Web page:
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Int J Public Health. 2013 Dec;58(6):939-48. doi: 10.1007/s00038-013-0487-9. Epub 2013 Jul 11.

Health literacy and substance use in young Swiss men.

Author information

1
Institute of Social and Preventive Medicine, University of Zurich, Hirschengraben 84, 8001, Zurich, Switzerland, petra.dermota@uzh.ch.

Abstract

OBJECTIVES:

The purpose of the present study was to describe health literacy and its association with substance use among young men.

METHODS:

The present study was part of the Cohort Study on Substance Use Risk Factors that included 11,930 Swiss males participating in initial screening from August 2010 to July 2011. Self-completed questionnaires covered use of three substances and three components of health literacy.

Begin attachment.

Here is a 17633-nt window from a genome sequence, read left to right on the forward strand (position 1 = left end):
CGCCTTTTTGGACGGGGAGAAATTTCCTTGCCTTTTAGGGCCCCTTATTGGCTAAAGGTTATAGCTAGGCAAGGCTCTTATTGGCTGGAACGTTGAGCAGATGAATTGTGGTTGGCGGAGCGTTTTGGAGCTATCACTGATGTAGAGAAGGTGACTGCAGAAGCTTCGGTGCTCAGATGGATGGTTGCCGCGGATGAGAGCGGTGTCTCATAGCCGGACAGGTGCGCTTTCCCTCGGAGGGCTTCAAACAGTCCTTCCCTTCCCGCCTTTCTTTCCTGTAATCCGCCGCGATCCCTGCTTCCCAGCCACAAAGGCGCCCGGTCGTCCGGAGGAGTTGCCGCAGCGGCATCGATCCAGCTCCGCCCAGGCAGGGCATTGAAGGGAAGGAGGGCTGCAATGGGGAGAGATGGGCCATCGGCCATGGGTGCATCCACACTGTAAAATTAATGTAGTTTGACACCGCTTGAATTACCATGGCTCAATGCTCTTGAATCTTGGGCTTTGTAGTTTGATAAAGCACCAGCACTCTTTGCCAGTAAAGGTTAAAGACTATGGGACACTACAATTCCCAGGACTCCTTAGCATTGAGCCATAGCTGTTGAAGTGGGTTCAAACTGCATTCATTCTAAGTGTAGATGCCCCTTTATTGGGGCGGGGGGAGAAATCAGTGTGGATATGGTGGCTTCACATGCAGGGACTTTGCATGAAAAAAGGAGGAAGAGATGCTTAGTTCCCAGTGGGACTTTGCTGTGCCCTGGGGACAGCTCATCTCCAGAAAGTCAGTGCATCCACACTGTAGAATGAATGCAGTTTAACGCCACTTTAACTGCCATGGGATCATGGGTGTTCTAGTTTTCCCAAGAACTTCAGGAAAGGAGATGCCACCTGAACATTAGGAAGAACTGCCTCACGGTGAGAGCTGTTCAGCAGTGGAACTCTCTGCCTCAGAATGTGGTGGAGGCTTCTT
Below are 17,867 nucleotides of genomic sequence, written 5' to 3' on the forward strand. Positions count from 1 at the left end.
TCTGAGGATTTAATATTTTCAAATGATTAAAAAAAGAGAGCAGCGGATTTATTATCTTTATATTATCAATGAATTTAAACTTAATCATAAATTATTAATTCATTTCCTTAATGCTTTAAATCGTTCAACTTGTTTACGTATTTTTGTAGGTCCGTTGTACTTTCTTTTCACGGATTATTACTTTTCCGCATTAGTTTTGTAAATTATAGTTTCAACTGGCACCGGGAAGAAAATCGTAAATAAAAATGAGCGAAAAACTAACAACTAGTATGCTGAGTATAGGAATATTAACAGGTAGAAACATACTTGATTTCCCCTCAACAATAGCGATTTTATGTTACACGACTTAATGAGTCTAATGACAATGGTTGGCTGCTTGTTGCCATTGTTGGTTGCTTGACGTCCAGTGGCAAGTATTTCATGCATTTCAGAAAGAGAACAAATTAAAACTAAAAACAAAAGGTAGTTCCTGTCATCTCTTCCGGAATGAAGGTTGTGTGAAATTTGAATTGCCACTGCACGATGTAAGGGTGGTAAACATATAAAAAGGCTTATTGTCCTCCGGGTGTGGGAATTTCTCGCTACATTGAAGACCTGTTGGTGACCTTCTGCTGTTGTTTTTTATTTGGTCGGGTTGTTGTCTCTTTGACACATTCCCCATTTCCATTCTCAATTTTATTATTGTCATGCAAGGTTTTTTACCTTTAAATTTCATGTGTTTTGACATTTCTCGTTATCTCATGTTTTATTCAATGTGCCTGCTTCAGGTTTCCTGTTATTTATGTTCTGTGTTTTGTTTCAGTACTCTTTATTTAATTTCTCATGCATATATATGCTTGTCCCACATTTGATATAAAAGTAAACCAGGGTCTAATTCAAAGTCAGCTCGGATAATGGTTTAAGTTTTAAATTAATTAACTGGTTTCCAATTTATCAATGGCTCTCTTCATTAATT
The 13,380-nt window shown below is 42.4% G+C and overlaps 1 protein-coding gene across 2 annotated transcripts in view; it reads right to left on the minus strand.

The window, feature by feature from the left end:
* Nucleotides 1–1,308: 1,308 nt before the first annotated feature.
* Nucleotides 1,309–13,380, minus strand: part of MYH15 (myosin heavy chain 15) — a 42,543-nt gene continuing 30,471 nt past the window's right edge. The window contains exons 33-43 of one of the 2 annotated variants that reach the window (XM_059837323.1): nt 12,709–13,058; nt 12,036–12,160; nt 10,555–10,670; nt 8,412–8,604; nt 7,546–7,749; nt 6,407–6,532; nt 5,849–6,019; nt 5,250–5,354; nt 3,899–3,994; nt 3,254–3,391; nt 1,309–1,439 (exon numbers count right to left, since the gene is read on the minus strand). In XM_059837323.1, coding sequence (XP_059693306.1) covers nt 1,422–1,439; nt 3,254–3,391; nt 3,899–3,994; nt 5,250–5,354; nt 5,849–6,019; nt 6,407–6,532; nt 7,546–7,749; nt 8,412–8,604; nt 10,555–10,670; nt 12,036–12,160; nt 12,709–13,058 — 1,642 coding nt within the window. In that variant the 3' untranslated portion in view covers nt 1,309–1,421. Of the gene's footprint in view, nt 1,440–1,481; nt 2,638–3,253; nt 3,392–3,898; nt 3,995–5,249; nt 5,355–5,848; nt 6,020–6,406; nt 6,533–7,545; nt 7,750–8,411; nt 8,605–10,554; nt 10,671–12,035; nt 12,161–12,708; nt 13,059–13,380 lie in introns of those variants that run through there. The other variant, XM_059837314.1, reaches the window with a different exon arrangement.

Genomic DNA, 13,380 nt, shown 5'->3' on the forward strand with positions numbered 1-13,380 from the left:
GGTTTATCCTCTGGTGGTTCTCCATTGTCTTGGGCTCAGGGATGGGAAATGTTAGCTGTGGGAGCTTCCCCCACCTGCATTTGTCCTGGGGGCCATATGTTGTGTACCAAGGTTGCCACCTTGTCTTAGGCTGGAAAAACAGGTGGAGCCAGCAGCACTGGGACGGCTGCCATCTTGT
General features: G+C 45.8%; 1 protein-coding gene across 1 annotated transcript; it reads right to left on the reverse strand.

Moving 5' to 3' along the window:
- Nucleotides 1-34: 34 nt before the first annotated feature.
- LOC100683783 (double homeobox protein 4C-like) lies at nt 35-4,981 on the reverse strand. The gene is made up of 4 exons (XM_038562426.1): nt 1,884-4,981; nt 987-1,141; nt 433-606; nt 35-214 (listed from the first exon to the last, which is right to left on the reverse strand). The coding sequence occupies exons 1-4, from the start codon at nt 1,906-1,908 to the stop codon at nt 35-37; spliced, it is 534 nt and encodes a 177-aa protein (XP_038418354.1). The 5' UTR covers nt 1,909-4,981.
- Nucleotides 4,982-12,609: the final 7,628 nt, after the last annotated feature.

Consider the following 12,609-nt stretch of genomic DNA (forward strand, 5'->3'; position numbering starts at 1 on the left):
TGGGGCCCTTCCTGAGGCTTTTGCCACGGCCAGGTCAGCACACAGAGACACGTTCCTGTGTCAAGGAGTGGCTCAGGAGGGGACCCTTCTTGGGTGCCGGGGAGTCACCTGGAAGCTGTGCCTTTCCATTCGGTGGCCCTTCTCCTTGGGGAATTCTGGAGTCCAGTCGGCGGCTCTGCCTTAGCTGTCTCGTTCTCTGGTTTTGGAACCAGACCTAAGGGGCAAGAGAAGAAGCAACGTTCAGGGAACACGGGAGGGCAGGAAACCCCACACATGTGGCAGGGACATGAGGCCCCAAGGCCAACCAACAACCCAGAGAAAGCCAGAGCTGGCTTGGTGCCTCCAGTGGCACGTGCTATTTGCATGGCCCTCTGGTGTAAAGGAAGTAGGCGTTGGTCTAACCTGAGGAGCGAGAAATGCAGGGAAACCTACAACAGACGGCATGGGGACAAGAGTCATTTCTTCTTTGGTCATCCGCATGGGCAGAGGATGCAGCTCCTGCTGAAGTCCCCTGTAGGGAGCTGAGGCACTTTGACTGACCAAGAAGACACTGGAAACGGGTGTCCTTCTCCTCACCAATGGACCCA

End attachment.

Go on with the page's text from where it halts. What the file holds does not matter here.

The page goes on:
RESULTS:

Roughly 22 % reported having searched the Internet for health information and 16 % for information on substances over the past 12 months. At-risk and not at-risk users of alcohol (adjusted odds ratio (AOR) = 2.50 and 1.46), tobacco (AOR = 2.51 and 1.79) and cannabis (AOR = 4.86 and 3.53) searched for information about substances significantly more often via the Internet than abstainers. Furthermore, at-risk users reported better knowledge of risks associated with substance use and a marginally better ability to understand health information than abstainers.

CONCLUSIONS:

Substance users appear to be more informed and knowledgeable about the risks of substance use than non-users. Consequently, interventions that focus only on information provision may be of limited benefit for preventing substance use.

PMID:
23842581
DOI:
10.1007/s00038-013-0487-9
[Indexed for MEDLINE]

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